My new passion is swimming, and I’m quite proud of it. I realise that to Australians this is about as interesting as the remarkably witty comment to Scots about “what’s under your kilt” whenever we wear one. But that’s the point?
Us poor Scottish people don’t do swimming. Although, like you, we live on an island; and although, like you, we’re a bit rough around the edges; unlike you, none of our watery bits ever gets above two degrees; and we’re simply not that rough and tough. Continue reading Kiwipost: Mark Bryan writes from New Zealand.
As the National Institutes of Health (NIH) reduces its use of chimpanzees in invasive biomedical research, it is moving more chimps to retirement homes. But the agency could face a problem in paying for their continuing support. At the beginning of 2013, the NIH announced that it would move 113 chimpanzees it owns from the New Iberia Research Center in Louisiana to Chimp Haven, the national chimpanzee sanctuary, also in Louisiana. The sanctuary is set in 200 acres of pine woods in Keithville and is currently home to 132 chimps that live in more natural surroundings and social conditions than those available at research institutes. Chimps live in a variety of cages and enclosures, including concrete-walled play yards of about a quarter of an acre, open to the sky, and two forested habitats, one four acres and the other five, bounded by a moat and fences.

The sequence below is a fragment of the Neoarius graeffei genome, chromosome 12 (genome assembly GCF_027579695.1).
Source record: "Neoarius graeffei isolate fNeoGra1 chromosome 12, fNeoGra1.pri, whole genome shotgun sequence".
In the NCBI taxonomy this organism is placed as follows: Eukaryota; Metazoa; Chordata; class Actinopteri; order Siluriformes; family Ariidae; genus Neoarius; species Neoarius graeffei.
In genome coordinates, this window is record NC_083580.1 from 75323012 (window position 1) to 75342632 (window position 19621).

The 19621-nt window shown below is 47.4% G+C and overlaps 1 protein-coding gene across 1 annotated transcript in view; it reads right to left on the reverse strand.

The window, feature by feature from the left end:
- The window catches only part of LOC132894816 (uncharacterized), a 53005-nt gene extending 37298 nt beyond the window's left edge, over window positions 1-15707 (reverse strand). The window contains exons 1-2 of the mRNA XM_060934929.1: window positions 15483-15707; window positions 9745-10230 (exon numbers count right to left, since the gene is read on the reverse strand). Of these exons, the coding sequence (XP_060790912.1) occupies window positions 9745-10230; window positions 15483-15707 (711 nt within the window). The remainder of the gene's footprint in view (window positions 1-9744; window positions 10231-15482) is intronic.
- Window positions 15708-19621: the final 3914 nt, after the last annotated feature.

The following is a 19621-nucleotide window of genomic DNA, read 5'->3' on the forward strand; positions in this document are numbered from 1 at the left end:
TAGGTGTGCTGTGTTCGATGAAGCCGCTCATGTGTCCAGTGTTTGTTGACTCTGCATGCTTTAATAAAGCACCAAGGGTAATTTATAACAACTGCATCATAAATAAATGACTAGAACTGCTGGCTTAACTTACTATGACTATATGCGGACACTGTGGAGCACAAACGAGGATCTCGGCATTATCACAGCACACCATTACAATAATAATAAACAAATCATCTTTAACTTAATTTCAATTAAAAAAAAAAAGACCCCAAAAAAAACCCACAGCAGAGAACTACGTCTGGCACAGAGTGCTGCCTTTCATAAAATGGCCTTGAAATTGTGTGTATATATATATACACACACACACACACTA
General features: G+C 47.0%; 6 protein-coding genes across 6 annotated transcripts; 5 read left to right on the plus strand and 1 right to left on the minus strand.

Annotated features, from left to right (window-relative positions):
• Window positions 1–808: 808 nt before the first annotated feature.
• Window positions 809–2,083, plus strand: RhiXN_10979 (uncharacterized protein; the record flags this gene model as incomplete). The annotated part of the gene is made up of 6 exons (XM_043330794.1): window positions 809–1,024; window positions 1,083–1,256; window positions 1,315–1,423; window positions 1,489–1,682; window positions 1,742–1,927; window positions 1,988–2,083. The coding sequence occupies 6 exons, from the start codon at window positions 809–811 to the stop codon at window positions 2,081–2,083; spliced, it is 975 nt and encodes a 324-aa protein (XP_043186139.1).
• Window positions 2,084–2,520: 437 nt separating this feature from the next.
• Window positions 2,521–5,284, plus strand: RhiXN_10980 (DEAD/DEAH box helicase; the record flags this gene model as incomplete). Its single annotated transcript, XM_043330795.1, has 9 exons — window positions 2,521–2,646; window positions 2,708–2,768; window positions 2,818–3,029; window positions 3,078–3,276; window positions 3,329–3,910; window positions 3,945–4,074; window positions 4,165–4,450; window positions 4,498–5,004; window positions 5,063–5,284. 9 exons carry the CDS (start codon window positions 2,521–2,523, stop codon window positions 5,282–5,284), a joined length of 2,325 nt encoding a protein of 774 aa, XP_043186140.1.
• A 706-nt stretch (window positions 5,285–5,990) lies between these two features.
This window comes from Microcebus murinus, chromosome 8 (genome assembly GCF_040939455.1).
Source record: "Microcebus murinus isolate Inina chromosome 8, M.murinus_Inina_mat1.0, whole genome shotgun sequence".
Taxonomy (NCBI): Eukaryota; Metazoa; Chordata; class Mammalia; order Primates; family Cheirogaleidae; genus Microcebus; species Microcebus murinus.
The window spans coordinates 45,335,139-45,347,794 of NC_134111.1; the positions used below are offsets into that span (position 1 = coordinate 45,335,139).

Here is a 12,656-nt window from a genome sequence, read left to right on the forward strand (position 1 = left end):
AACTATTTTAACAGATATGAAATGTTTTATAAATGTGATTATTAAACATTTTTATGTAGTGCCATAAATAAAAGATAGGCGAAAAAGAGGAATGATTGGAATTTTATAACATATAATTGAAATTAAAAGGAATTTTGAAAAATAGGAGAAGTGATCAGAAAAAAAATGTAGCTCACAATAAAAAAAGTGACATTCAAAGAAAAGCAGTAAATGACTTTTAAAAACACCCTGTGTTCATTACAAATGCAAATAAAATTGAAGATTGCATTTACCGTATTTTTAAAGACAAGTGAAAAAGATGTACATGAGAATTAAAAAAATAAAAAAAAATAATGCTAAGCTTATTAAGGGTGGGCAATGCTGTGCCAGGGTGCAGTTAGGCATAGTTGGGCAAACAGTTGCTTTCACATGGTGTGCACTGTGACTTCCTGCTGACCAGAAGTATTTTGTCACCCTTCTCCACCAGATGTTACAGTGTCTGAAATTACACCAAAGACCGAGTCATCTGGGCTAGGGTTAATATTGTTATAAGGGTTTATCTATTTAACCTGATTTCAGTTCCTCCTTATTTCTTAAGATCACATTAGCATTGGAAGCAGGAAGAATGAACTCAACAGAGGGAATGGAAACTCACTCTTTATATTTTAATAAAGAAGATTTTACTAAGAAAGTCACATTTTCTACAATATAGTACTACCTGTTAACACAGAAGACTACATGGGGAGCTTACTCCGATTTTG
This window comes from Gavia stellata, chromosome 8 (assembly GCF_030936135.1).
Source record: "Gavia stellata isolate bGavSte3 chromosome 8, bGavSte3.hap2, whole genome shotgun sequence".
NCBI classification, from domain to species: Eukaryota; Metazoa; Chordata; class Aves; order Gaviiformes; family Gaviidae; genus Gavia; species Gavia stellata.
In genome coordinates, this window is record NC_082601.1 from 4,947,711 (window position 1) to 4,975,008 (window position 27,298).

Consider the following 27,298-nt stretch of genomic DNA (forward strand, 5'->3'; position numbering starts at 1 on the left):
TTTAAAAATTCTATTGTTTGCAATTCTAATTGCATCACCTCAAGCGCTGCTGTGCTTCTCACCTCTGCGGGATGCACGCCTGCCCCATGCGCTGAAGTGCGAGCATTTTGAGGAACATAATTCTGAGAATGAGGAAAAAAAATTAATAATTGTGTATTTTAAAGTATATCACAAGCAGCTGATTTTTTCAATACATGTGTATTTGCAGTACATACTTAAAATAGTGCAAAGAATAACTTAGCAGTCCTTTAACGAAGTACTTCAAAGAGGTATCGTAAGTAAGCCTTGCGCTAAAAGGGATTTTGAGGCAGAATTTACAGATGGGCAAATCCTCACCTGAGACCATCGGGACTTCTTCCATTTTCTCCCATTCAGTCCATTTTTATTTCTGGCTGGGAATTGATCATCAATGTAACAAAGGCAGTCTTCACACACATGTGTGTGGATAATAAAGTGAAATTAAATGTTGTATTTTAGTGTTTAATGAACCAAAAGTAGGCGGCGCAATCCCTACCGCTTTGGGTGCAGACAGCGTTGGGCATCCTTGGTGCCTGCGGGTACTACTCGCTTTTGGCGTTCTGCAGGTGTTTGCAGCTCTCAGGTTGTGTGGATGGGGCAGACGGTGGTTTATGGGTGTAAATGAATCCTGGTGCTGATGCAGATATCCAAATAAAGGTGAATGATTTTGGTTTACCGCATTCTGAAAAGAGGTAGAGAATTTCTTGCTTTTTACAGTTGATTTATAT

Biomedical research on chimps helped produce a vaccine for hepatitis B. Another vaccine is aimed at hepatitis C, which infects 170 million people worldwide. Nevertheless, there has long been an outcry against the research as cruel and unnecessary. As it is, the United States is one of only two countries that conduct invasive research on chimpanzees. The other is the African nation of Gabon.
Using captive chimpanzees for research in the US dates to the 1920s, when Robert Yerkes, a Yale psychology professor, began to bring them into the country. During the 1950s, the Air Force bred chimps for the space program, starting with 65 caught in the wild. Chimps were also bred for AIDS research in the 1980s, which met a dead end. By the mid-1970s, support for preservation of threatened species had grown, and the importing of wild-caught chimps was prohibited. Continue reading Eagle Post: January 2013
Do you remember the British drought … that never was (Pigeon Post, April 2012)? We’ve just ‘enjoyed’ the wettest June on record throughout most of the country and July seems to be following suit so far. The reservoirs are full, all water restrictions lifted and the newspapers ‘splashed’ with images of watercourses in spate and unfortunates mopping out their front rooms and businesses. It’s highly unlikely that Andy Murray would have managed to lose his Wimbledon men’s singles final on schedule, but for the roof on Centre Court.
The consensus seems to be that climate change is bringing Britain warmer, but wetter summers than ever before. Is our capricious weather finally going to become more predictable … i.e. wet all the time?! Continue reading Pigeon Post from the UK
Rat, Ox, Tiger, Rabbit, DRAGON, Snake, Horse, Sheep, Monkey, Rooster, Dog, Pig